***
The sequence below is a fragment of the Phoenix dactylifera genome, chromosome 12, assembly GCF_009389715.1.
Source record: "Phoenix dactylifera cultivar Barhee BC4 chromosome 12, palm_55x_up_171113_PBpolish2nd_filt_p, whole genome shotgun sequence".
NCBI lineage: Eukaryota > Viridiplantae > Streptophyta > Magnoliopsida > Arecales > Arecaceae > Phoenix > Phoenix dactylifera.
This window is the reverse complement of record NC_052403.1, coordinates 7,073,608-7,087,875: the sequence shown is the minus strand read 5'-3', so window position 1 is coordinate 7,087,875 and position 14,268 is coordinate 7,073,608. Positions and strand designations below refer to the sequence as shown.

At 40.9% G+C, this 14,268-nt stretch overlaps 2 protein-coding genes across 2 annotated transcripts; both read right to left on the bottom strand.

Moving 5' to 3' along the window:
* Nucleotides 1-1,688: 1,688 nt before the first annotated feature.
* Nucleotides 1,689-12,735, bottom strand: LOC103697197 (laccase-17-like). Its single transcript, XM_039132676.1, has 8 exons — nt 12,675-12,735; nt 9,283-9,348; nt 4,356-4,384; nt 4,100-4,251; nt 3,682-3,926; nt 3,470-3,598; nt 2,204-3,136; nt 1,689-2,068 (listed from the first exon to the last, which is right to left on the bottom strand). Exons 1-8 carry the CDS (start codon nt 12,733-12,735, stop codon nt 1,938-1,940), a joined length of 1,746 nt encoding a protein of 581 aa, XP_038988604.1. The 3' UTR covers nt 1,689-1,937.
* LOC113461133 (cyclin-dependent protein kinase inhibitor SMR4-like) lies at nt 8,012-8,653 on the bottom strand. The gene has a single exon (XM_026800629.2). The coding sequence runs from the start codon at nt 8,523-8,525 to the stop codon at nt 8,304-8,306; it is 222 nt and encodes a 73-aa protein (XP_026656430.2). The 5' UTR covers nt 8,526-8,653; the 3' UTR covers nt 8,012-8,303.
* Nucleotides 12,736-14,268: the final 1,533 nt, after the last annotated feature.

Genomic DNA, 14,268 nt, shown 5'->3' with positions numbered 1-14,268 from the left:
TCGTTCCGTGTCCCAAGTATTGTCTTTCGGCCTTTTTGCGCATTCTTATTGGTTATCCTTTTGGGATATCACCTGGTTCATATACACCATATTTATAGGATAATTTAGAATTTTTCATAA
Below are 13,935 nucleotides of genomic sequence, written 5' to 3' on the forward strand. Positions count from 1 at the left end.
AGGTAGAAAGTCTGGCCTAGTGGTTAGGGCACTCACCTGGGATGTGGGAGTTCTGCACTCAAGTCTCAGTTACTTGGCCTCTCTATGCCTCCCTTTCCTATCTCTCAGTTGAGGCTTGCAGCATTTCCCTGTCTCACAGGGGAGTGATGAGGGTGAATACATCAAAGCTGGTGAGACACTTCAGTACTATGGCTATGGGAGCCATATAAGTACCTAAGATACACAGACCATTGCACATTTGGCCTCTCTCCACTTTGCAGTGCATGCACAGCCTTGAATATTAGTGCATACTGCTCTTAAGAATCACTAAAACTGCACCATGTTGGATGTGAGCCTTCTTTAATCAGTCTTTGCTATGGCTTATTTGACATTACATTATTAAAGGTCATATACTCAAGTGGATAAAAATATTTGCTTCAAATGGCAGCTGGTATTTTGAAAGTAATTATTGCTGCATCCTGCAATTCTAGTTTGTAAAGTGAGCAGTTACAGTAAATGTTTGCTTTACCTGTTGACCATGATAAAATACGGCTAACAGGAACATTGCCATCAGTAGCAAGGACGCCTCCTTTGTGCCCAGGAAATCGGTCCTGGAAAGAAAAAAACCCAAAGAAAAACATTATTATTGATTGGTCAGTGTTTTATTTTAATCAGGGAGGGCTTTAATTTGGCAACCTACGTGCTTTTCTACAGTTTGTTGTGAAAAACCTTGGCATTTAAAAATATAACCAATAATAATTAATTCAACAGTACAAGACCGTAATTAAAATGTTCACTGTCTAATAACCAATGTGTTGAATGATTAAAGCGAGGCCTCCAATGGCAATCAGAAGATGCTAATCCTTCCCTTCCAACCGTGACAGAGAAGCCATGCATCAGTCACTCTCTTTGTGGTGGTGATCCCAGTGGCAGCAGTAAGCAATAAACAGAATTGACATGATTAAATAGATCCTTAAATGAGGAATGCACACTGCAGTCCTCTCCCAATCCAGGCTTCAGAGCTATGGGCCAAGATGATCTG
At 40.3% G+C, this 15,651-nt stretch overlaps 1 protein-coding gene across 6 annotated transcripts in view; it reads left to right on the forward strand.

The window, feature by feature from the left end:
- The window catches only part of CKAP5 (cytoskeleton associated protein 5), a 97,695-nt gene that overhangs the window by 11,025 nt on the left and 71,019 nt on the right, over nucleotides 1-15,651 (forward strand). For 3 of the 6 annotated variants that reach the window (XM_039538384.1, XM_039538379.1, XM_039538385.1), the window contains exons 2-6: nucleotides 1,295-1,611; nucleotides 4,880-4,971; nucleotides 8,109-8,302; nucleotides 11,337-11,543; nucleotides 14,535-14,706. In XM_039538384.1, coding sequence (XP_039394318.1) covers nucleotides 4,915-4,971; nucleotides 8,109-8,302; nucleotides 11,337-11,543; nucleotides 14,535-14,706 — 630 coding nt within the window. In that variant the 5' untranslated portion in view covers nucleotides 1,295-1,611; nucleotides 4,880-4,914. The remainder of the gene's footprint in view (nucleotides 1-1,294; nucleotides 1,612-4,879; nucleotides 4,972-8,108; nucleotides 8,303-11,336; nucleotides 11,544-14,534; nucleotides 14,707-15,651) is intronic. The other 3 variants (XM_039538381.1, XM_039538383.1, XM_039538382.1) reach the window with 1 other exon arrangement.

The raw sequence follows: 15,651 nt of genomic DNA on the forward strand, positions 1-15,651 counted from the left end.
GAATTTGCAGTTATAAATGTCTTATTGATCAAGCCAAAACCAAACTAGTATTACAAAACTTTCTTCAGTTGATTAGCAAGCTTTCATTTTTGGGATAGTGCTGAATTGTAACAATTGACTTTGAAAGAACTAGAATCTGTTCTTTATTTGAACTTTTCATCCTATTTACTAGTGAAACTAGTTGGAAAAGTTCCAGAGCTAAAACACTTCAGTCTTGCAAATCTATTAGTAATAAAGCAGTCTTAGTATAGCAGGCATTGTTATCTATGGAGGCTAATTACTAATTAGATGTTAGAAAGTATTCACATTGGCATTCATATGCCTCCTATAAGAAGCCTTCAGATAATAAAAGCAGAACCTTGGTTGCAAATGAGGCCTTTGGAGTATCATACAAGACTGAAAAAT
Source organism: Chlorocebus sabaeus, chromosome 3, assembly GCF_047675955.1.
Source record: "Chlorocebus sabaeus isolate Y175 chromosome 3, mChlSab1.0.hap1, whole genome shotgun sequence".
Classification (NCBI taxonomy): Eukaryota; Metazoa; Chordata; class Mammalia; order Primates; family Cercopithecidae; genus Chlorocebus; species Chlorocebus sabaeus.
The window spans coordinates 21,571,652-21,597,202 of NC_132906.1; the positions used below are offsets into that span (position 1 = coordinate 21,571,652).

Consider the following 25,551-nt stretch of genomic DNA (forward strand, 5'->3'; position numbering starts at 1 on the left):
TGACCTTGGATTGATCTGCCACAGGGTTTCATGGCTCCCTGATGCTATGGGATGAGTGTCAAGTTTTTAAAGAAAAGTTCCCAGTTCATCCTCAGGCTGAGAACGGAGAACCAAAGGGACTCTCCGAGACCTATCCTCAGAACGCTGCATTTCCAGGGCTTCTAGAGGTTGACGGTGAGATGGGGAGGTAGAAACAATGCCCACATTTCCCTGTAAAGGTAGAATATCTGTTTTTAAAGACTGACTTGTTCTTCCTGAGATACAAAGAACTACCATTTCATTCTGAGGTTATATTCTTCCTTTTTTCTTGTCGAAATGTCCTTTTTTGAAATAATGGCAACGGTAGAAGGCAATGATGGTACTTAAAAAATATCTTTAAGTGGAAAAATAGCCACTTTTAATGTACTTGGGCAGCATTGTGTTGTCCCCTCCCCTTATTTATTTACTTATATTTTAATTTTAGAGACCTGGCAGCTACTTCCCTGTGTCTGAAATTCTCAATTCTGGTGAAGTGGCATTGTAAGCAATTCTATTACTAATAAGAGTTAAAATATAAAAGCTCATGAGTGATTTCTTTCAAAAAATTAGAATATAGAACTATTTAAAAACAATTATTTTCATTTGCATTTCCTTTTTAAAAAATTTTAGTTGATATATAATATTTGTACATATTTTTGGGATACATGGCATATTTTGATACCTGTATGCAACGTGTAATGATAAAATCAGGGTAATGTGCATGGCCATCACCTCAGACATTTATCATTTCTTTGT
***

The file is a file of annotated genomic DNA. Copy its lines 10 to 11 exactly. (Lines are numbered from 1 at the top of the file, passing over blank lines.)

* Nucleotides 12,736-14,268: the final 1,533 nt, after the last annotated feature.

Genomic DNA, 14,268 nt, shown 5'->3' with positions numbered 1-14,268 from the left: